Kshudiram’s Demise 
Kshudiram passed away in 1843. Gadai was then seven years old. The loss of his father, turned him into a pensive child. Now onwards, he spent more time at home. He helped his mother with the household chores and also entertained her with his sweet singing and reading of the Puranas. Soon, it became a daily routine. All the ladies in the neighbourhood, would come to listen to Gadai singing and chanting hymns. He also entertained them with his excellent mimicry and acting talents.

One Shiva Ratri, the villagers had arranged for a religious drama. This would help them to keep the all-night vigil. The hours of the drama drew near when news came that the leading actor could not come. A quick search for an actor started. Some of Gadai’s friends came to him and pleaded him to play the role. Gadai could not refuse them. Soon, he was dressed as Lord Shiva and he came on stage. Everyone was awestruck to see his beauty and face that was radiating peace and serenity like the Great God Shiva. However, Gadai stood still, absorbed in thinking of Lord Shiva. He did not hear the commotion when people started calling his name. He did not move a bit and tears started rolling down his cheeks. Finally, he was carried away from the stage. Only the next day, Gadai regained external consciousness. 

Attraction to Holy Life 
During this time also, Gadai started visiting the village rest house. Holy men, on their way to Puri, often halted at Kamarpukur for rest. Some of them would stay long. Gadai became close to the monks. He loved to listen to them talking about God and other religious matters. By observing their lifestyle, he realized that some of the holy men were sham and only a few are really sincere. He started to spend more time with the genuine holy men. He served them with their daily chores, like getting fuels and cooking. At first, Chandramani was happy with this.

One day, Gadai came home wearing a loin cloth like a monk. His body was smeared with ashes. With joy, he said to his mother, “Look, mother, how the monks have dressed me!” Chandramani became worried. What if the monks took away her darling son? This came to the notice of the monks. They came to Chandramani and assured her, “Do not worry. How can we separate a mere child from his mother? It will be a sin.” Chandramani felt relieved and as usual, she permitted Gadai to visit the monks. 

Stick to the Truth 
Gadai had now reached his ninth year. His Upanayana ceremony had to be conducted. It is an important occasion for a Brahmin child. He will be taught the secret of the Gayatri mantra and invested with the sacred thread. After the Upanayana, the boy had to beg his food for three days. 

Gadai had promised to Dhani, his wet nurse that, he would beg his first meal from her. This was surely against the custom where a boy must beg his first meal from someone with the same social status as he. Dhani, however, belongs to the blacksmiths community. So, the elders in his family did not agree to his wish. Gadai became adamant. “I have given my word. If I break my promise, then I become a liar. A liar cannot be a Brahmin, and is therefore, not entitled to have the Upanayana,” he expressed his decision. Knowing Gadai’s nature and the truth of his words, finally his wish was granted. As promised, Gadai begged his first meal from Dhani and called her mother.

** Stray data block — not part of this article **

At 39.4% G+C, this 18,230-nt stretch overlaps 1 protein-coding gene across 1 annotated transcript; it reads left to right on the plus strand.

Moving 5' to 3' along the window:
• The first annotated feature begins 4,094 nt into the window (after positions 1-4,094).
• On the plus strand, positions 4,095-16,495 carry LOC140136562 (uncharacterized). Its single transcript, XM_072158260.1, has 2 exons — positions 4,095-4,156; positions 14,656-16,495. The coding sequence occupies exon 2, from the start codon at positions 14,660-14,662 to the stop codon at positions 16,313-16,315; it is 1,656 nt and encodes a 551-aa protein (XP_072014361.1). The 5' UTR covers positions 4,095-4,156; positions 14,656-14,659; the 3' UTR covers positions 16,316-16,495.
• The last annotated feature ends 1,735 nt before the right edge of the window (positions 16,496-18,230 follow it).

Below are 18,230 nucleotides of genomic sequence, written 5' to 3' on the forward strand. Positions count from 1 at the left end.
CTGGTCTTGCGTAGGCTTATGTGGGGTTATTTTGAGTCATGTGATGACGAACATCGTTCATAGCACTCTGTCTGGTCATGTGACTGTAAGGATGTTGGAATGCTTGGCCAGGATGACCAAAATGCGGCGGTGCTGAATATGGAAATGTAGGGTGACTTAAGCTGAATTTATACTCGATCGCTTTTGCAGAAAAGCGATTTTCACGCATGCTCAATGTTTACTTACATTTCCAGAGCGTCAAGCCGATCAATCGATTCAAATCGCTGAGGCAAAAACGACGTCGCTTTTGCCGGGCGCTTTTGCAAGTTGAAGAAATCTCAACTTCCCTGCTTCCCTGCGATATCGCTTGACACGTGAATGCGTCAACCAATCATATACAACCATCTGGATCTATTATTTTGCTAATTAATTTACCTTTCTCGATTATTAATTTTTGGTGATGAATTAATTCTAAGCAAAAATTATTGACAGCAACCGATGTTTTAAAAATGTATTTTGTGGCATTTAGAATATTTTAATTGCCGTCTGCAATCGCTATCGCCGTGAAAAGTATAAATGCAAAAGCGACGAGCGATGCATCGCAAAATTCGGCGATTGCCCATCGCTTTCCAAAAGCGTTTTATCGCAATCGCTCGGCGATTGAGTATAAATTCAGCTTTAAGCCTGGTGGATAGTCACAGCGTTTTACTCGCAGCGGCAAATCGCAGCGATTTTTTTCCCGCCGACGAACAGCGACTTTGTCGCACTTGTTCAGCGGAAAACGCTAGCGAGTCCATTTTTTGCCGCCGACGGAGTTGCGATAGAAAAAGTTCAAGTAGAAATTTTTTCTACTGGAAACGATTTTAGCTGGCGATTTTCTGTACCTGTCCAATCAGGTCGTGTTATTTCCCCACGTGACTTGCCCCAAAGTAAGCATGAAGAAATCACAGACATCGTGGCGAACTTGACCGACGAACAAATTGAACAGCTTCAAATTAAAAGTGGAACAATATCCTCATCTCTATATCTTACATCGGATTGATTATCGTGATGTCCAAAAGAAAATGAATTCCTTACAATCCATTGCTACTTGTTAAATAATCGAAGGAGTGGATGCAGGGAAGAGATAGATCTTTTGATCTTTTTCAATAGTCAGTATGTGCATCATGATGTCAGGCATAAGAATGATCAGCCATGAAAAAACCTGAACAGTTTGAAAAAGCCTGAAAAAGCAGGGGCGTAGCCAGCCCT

Wit amidst Fun 
In those days, scholars often gather in religious festivals at homes and engage in debates and discussions on religious issues. Once, Gadai and his friends were attending a festival in the neighbourhood. A few scholars were discussing about a scriptural point. Soon, the friendly discussion turned into a heated argument. All the children were excited to watch the scholars arguing and some even started to mimic like the scholars. Gadai too, at first laughed and enjoyed the fun. But soon, he started to listen attentively. After a while, he whispered to a scholar. “Sir, could the answer be this?” The scholars were dumbstruck that a child had come up with a solution to their discussion. They accepted his answer and praised him. 

Purity Wins Over Pride 
His innocence and pure nature endeared him to all. No one distrusted him. No one felt shy before him. During this period, the purdah system was strictly followed in the villages. No outsiders were allowed into the women’s section in the houses. However, Gadai was an exception to this rule. As everyone saw him as their own, he used to go freely into all his neighbours’ houses and talk with the ladies. 

Durgadas Pyne was a strict follower of the purdah system. The ladies of his family were kept indoors, and they were not allowed to go out. Durgadas also often boasted that no man had ever seen the women’s section in his house. One day, Gadai overheard this. Though, he was merely a boy, he expressed his opinion without fear. “Sir, you cannot keep the ladies chaste by locking them at home. What is required is to give them moral and religious education. Moreover, if I want, I can see the women’s quarters in your house.” Durgadas took this as a challenge.

A few days later, a lady came to Durgadas. She looked like a poor weaver woman. She pleaded for shelter as it was getting dark and she could not return to her village alone. Trusting her story, Durgadas allowed her to go to the women’s section in his house. The ladies of the family were pleased with the weaver and gave her some refreshment. They showed her the rooms and allowed her to spend the night there. 

A few hours passed. Gadai’s brother Rameshwar was calling from the street, “Gadai, oh Gadai! Where are you? Mother is searching for you!” Gadai answered back, ”Yes, brother. I am coming!” Then, he rushed out of Durgadas' house, wearing a sari. With surprise, everyone realized that Gadai had fooled them with his excellent disguise and mimicry. The whole household roared with laughter. Durgadas stood watching the scene in astonishment. But then, he too started laughing. He realized that Gadai had taught him a lesson by removing his pride. Since then, Durgadas allowed the ladies of his family to visit Gadai in his house to listen to his religious singing.